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Russia has 'right to war' with 'each and every' NATO country - Medvedev

Medvedev pauses during a visit at a park and museum complex in the ancient town of Jericho Tuesday, Jan. 18, 2011.
Medvedev pauses during a visit at a park and museum complex in the ancient town of Jericho Tuesday, Jan. 18, 2011. Copyright Abbas Momani/AP2011
Copyright Abbas Momani/AP2011
By Joshua Askew
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“Whether you like it, or not, history is on our side. We will bury you,” he said quoting former USSR leader Nikita Khrushchev.


Russian politician Dmitry Medvedev said on Tuesday Russia has the right to go to war with NATO. 

Writing on Twitter, now X, he said: "Ukrainian criminals have announced that any strikes of theirs against whatever Russian target, “for example, in Crimea” were approved by NATO."

"If it is true – and there is no reason to doubt it is – then, this is a direct legally significant proof of the West’s complicity in the war against Russia. It is a refined casus belli, and for Russia, it is an opportunity to act within the jus ad bellum framework against each and every NATO country."

Part of just war theory, which was first developed in ancient Greece and is still used by some Christians today, casus belli is an act or situation that morally justifies conflict, with jus ad bellum referring to conditions under which a state can resort to war. 

Ukrainian forces have repeatedly attacked Crimea, occupied by Russia in 2014, in a bid to liberate the Black Sea peninsula. Western capitals provided Kyiv with weaponry and equipment after Russia invaded in February 2022, though it is unclear if they are providing more direct military assistance.

Medvedev has often taken to social media to write provocative and inflammatory statements about the Ukraine war and its Western allies. 

He is widely seen as a stopgap for Vladimir Putin, serving as prime minister during the 2000s, while Putin changed the constitution to allow him another presidential term. 

In Tuesday's tweet, Medvedev warned "apocalypse" was "drawing nearer", quoting biblical verse and old Soviet leaders. 

These included: “And in those days shall men seek death, and shall not find it; and shall desire to die, and death shall flee from them,” from Revelation 9:6, the final book of the New Testament in the bible.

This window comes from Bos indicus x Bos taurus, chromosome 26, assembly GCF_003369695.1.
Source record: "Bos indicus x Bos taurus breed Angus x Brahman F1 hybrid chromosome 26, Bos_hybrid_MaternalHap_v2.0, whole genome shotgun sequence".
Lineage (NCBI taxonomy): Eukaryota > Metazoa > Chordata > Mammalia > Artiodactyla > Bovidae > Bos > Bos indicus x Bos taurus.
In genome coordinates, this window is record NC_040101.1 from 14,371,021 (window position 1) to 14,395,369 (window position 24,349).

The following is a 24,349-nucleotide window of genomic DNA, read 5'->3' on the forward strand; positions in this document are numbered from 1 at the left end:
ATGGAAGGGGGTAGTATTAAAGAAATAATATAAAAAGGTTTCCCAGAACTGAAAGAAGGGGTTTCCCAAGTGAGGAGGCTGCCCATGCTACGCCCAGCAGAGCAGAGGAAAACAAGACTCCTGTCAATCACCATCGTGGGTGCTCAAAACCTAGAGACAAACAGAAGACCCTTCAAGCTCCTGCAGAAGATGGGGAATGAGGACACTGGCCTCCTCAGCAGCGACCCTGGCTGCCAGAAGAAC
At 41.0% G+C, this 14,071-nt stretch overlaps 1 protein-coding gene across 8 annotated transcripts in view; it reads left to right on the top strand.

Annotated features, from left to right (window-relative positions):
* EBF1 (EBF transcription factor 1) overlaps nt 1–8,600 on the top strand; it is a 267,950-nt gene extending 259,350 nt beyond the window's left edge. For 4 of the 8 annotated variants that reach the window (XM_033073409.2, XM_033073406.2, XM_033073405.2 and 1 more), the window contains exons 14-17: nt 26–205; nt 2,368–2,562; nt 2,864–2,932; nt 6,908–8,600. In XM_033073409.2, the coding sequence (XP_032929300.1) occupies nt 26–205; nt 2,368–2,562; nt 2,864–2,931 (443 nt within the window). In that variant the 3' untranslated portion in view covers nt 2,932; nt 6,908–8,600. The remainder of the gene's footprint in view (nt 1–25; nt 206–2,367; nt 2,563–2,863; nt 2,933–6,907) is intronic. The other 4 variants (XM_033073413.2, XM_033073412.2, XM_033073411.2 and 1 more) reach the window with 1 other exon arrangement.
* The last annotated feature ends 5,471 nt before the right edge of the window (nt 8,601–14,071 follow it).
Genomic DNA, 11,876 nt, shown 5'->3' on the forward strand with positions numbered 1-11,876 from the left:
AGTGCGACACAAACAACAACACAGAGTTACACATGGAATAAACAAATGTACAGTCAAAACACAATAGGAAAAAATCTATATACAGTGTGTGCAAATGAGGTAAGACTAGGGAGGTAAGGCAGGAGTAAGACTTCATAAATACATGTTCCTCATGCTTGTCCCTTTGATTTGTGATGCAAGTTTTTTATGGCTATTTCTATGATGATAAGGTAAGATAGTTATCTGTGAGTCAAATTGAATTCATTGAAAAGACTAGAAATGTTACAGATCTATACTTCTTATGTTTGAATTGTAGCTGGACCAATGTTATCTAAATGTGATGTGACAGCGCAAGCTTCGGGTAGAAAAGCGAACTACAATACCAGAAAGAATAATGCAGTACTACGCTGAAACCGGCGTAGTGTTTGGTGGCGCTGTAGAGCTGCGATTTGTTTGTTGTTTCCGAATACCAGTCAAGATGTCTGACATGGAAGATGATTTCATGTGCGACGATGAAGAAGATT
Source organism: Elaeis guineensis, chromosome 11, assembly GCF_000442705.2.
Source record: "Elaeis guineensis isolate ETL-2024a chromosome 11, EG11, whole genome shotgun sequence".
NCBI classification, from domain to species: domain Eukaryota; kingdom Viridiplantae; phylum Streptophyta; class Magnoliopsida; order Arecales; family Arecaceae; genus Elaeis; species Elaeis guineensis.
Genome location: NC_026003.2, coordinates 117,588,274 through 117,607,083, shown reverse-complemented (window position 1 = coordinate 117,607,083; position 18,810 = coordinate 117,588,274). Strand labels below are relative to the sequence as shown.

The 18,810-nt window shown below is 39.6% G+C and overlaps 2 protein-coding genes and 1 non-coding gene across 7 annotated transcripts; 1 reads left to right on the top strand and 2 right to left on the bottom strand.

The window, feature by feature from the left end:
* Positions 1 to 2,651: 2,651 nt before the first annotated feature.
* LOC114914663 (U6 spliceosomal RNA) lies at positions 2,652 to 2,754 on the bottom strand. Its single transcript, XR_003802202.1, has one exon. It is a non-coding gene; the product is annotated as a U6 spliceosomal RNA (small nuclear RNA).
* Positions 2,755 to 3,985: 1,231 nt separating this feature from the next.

He then added: “We are remembered until we stand in the others’ way,” attributed to Vladimir Lenin, who led the Bolshevik Revolution and was the Soviet Union's first leader. 

Medvedev, Russia's Deputy Chairman of the Security Council, ended the tweet with a notorious quote from former USSR leader Nikita Khrushchev that was made to Western ambassadors in 1956. 

"Whether you like it, or not, history is on our side. We will bury you," it read.  

At the time, the phrase was received very negatively in the West. However, modern translators have since suggested Khrushchev's words were mistranslated. 

Most of Medvedev's past threats have rung hollow or provoked ridicule online from large numbers of social media users.

In May, he referred to the Baltics as belonging to Russia, adding Poland was "temporarily occupied" due to NATO's presence inside the country, including 10,000 US troops, according to AP.

The three small Baltic States - Lithuania, Latvia and Estonia - were occupied by the USSR until it collapsed in 1991. The Soviet Union is viewed negatively by large swathes of the population, who have embraced their future within the EU and NATO.

Worries have grown in the Baltics about the threat posed by Russia since it invaded Ukraine last February. The trio are vocal supporters of Kyiv, providing aid, arms and hosting significant populations of Ukrainian refugees. 

Though not directly in the USSR, Poland was a satellite state of the Soviet Union. The communist system, which was popularly perceived as corrupt and ineffectual, collapsed in 1989.


Since it was invaded by Russian troops, Western states have provided Ukraine with crucial military and financial assistance, essential to the country's self-defence. 

In April, it was revealed special forces from the West were on the ground in Ukraine, though it was unclear what exactly they were doing. 

Medvedev, who served as Russian PM between 2000 - 2004, has emerged as a virulent anti-West, pro-war voice within the Kremlin. He was once considered a pro-Western democrat.

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